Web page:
The Impact of Harvest Frequency on Herbage Yield and Quality of Cynodon nlemfuensis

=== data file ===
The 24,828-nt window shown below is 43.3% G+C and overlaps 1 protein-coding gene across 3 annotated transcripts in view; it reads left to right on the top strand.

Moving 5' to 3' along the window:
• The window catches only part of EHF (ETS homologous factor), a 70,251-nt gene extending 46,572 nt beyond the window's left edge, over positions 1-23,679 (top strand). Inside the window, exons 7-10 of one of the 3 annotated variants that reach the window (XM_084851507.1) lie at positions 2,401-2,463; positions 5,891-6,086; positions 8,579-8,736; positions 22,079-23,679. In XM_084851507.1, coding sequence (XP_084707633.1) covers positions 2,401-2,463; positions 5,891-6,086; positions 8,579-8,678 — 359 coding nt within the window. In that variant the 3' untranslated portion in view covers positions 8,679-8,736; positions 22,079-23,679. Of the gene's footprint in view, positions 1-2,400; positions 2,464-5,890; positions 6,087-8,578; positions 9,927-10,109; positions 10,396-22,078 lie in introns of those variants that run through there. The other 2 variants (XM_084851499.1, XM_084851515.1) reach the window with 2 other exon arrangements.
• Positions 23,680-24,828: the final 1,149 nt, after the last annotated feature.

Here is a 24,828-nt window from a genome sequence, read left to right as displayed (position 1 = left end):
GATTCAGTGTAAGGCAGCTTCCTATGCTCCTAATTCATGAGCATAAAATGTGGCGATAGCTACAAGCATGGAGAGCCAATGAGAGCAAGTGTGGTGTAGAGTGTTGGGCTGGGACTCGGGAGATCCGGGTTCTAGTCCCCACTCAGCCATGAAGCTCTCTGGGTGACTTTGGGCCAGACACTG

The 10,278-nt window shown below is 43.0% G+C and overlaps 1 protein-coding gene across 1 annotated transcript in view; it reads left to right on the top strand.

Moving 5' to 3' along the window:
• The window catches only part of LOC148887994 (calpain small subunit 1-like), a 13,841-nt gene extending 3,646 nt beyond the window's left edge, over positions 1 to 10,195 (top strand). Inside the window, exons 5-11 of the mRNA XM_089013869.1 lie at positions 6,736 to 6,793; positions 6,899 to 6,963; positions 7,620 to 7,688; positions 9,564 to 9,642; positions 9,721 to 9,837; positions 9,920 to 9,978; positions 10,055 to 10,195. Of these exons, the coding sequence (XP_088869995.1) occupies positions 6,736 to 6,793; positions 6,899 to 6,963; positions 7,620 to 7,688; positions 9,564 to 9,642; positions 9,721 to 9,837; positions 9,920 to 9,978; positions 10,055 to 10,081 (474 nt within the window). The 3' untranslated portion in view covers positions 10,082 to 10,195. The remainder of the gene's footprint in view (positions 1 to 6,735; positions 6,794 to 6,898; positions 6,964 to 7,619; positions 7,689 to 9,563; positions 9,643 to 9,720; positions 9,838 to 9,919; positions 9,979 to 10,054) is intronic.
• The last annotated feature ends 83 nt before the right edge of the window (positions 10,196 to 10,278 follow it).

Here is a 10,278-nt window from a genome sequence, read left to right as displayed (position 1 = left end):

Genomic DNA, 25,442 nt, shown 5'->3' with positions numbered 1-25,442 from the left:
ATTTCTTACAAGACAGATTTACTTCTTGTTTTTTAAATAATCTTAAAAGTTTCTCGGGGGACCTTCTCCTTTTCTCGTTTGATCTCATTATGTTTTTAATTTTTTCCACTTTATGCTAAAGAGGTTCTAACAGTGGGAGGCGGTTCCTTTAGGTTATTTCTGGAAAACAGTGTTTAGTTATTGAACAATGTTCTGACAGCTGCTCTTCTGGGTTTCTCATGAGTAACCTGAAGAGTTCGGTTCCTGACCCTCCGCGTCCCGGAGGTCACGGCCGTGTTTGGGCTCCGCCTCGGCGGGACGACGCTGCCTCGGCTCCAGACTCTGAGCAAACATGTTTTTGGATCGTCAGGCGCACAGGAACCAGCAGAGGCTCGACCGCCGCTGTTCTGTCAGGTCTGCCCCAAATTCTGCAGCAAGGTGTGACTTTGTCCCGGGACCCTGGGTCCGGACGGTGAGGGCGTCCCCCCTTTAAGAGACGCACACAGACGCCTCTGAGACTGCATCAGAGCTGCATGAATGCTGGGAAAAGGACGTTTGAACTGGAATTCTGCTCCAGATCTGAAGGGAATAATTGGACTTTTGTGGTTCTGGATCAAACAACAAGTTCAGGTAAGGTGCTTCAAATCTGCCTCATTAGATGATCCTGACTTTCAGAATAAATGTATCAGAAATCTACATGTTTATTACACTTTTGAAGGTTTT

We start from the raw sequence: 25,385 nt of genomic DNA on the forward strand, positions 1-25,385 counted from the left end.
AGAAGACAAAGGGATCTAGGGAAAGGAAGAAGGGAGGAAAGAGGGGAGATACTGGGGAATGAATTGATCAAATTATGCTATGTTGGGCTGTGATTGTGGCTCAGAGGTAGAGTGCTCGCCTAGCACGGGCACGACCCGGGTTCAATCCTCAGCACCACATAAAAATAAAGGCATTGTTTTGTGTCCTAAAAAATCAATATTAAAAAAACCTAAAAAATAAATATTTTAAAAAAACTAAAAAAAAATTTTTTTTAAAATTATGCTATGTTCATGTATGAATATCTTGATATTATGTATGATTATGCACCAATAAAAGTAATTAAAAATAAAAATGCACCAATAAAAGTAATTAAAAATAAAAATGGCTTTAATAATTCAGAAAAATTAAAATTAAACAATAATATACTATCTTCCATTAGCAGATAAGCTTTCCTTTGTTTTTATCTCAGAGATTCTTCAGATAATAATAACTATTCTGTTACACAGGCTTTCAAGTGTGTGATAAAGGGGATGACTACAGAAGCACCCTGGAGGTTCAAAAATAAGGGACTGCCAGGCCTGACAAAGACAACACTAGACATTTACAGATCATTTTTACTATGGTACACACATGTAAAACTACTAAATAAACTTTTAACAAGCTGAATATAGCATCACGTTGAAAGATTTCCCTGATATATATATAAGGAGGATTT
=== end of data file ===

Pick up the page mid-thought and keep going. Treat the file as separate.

Ruminants in Ghana experience feed deficit in the dry season leading to loss of weight and condition. To curb this problem of weight loss, there is the need to raise their plain of nutrition in the critical months of the year when feed is low in quantity and quality. This can be achieved by maximising forage production through appropriate harvest management practices. This study sought to find the effect of repeated harvest on dry matter (DM) yield of Cynodon nlemfuensis (Cynodon) in the coastal savanna of Ghana. It was hypothesised that infrequent repeated harvest will improve DM yield and nutritive value of Cynodon. An area of 7.0 m by 5.5 m was used for a two year study (2013 and 2014). The treatments were harvest of Cynodon at 24 (T1), 12 (T2) and 6 (T3) weeks intervals. The Randomised Complete Block Design was used with four replicates per treatment. Dry matter yield and plant cell wall constituents viz. NDF, ADF and Cellulose contents decreased significantly (P < 0.05) in the order T3<T2<T1, indicating that DM yield and plant cell wall constituents decreased with increasing harvest frequency. Crude protein content (CP) decreased significantly (P < 0.05) in the order T1<T2<T3, indicating that CP content increased with increasing harvest frequency. The study has shown that repeated harvest of Cynodon provided lower DM yield of better quality, with harvest at six weeks interval exceeding the minimum CP level required for adequate intake and digestibility by ruminant livestock.